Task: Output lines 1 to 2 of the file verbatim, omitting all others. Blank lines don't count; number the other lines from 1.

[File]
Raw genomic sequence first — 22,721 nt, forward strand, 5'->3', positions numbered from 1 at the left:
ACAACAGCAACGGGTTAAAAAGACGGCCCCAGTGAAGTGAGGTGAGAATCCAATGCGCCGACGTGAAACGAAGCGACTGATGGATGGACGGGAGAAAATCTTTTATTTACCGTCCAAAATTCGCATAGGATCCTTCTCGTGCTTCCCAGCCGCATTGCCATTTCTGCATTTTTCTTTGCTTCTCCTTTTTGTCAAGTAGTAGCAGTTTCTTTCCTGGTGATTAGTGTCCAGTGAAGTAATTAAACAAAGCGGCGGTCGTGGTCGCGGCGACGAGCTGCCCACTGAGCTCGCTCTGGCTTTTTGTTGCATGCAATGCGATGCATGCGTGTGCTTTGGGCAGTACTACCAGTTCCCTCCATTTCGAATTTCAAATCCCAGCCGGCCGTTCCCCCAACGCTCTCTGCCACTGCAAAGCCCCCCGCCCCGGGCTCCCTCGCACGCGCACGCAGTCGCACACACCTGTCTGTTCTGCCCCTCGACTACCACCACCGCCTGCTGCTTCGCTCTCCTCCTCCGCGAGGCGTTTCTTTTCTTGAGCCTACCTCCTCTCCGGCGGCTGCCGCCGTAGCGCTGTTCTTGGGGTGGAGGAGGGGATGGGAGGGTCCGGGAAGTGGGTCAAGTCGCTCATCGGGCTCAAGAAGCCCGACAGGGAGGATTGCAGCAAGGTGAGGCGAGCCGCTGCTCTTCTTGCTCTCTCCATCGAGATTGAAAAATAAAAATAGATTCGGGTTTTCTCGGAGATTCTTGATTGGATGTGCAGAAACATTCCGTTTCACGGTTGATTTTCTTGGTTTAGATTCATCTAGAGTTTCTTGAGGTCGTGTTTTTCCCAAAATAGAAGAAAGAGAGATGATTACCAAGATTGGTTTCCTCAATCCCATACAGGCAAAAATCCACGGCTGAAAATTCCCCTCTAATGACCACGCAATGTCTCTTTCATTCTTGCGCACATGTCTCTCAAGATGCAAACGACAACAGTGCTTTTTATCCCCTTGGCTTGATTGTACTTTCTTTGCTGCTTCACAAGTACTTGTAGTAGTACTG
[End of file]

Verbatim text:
Raw genomic sequence first — 22,721 nt, forward strand, 5'->3', positions numbered from 1 at the left:
ACAACAGCAACGGGTTAAAAAGACGGCCCCAGTGAAGTGAGGTGAGAATCCAATGCGCCGACGTGAAACGAAGCGACTGATGGATGGACGGGAGAAAATCTTTTATTTACCGTCCAAAATTCGCATAGGATCCTTCTCGTGCTTCCCAGCCGCATTGCCATTTCTGCATTTTTCTTTGCTTCTCCTTTTTGTCAAGTAGTAGCAGTTTCTTTCCTGGTGATTAGTGTCCAGTGAAGTAATTAAACAAAGCGGCGGTCGTGGTCGCGGCGACGAGCTGCCCACTGAGCTCGCTCTGGCTTTTTGTTGCATGCAATGCGATGCATGCGTGTGCTTTGGGCAGTACTACCAGTTCCCTCCATTTCGAATTTCAAATCCCAGCCGGCCGTTCCCCCAACGCTCTCTGCCACTGCAAAGCCCCCCGCCCCGGGCTCCCTCGCACGCGCACGCAGTCGCACACACCTGTCTGTTCTGCCCCTCGACTACCACCACCGCCTGCTGCTTCGCTCTCCTCCTCCGCGAGGCGTTTCTTTTCTTGAGCCTACCTCCTCTCCGGCGGCTGCCGCCGTAGCGCTGTTCTTGGGGTGGAGGAGGGGATGGGAGGGTCCGGGAAGTGGGTCAAGTCGCTCATCGGGCTCAAGAAGCCCGACAGGGAGGATTGCAGCAAGGTGAGGCGAGCCGCTGCTCTTCTTGCTCTCTCCATCGAGATTGAAAAATAAAAATAGATTCGGGTTTTCTCGGAGATTCTTGATTGGATGTGCAGAAACATTCCGTTTCACGGTTGATTTTCTTGGTTTAGATTCATCTAGAGTTTCTTGAGGTCGTGTTTTTCCCAAAATAGAAGAAAGAGAGATGATTACCAAGATTGGTTTCCTCAATCCCATACAGGCAAAAATCCACGGCTGAAAATTCCCCTCTAATGACCACGCAATGTCTCTTTCATTCTTGCGCACATGTCTCTCAAGATGCAAACGACAACAGTGCTTTTTATCCCCTTGGCTTGATTGTACTTTCTTTGCTGCTTCACAAGTACTTGTAGTAGTACTG